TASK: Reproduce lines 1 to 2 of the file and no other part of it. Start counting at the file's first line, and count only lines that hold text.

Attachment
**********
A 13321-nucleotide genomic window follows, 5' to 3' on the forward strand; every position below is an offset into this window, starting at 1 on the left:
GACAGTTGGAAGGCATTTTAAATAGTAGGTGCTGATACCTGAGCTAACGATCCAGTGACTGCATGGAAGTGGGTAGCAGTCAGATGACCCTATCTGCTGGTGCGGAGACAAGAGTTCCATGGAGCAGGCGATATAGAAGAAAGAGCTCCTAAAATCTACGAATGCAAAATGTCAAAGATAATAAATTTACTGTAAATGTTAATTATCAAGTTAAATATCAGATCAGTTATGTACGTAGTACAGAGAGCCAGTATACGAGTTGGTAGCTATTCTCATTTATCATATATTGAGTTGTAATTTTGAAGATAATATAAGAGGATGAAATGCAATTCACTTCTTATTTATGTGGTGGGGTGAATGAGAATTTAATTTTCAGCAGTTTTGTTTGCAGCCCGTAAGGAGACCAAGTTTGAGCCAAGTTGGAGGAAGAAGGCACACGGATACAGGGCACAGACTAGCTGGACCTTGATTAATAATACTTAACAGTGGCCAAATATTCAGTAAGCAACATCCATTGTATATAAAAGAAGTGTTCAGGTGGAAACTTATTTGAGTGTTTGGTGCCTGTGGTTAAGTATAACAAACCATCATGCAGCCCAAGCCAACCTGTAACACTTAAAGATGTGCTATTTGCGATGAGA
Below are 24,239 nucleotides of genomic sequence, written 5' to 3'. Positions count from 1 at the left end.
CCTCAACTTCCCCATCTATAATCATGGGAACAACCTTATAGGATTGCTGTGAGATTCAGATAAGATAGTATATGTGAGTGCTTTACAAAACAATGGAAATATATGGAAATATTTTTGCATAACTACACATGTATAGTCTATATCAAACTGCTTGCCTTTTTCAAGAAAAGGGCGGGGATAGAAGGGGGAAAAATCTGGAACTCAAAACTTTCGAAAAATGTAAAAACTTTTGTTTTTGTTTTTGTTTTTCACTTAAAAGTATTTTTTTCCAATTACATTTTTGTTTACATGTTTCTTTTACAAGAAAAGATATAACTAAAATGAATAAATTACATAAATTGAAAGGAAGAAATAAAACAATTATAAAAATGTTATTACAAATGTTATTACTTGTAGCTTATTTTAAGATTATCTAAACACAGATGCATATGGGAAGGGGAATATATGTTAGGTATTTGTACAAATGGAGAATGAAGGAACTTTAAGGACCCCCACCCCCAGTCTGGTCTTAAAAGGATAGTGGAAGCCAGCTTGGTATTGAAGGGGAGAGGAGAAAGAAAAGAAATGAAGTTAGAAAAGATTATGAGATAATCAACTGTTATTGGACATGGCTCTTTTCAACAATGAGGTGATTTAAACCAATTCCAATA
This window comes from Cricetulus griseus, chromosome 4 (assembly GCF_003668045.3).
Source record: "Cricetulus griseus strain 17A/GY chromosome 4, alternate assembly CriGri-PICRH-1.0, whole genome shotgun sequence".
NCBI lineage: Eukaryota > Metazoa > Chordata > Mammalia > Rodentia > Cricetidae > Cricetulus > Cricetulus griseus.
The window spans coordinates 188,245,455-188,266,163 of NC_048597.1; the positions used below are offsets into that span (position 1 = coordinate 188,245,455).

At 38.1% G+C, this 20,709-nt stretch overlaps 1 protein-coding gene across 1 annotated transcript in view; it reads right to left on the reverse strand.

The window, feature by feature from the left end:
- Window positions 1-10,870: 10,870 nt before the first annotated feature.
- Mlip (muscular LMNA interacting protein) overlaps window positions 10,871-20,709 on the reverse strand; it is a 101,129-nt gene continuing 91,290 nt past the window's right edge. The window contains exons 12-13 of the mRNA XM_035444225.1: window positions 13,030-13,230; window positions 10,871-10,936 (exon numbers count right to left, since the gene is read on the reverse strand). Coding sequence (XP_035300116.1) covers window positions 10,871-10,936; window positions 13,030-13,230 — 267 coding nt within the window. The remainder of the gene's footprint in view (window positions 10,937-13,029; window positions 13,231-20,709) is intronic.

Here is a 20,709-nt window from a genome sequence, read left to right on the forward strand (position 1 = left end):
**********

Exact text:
A 13321-nucleotide genomic window follows, 5' to 3' on the forward strand; every position below is an offset into this window, starting at 1 on the left:
GACAGTTGGAAGGCATTTTAAATAGTAGGTGCTGATACCTGAGCTAACGATCCAGTGACTGCATGGAAGTGGGTAGCAGTCAGATGACCCTATCTGCTGGTGCGGAGACAAGAGTTCCATGGAGCAGGCGATATAGAAGAAAGAGCTCCTAAAATCTACGAATGCAAAATGTCAAAGATAATAAATTTACTGTAAATGTTAATTATCAAGTTAAATATCAGATCAGTTATGTACGTAGTACAGAGAGCCAGTATACGAGTTGGTAGCTATTCTCATTTATCATATATTGAGTTGTAATTTTGAAGATAATATAAGAGGATGAAATGCAATTCACTTCTTATTTATGTGGTGGGGTGAATGAGAATTTAATTTTCAGCAGTTTTGTTTGCAGCCCGTAAGGAGACCAAGTTTGAGCCAAGTTGGAGGAAGAAGGCACACGGATACAGGGCACAGACTAGCTGGACCTTGATTAATAATACTTAACAGTGGCCAAATATTCAGTAAGCAACATCCATTGTATATAAAAGAAGTGTTCAGGTGGAAACTTATTTGAGTGTTTGGTGCCTGTGGTTAAGTATAACAAACCATCATGCAGCCCAAGCCAACCTGTAACACTTAAAGATGTGCTATTTGCGATGAGA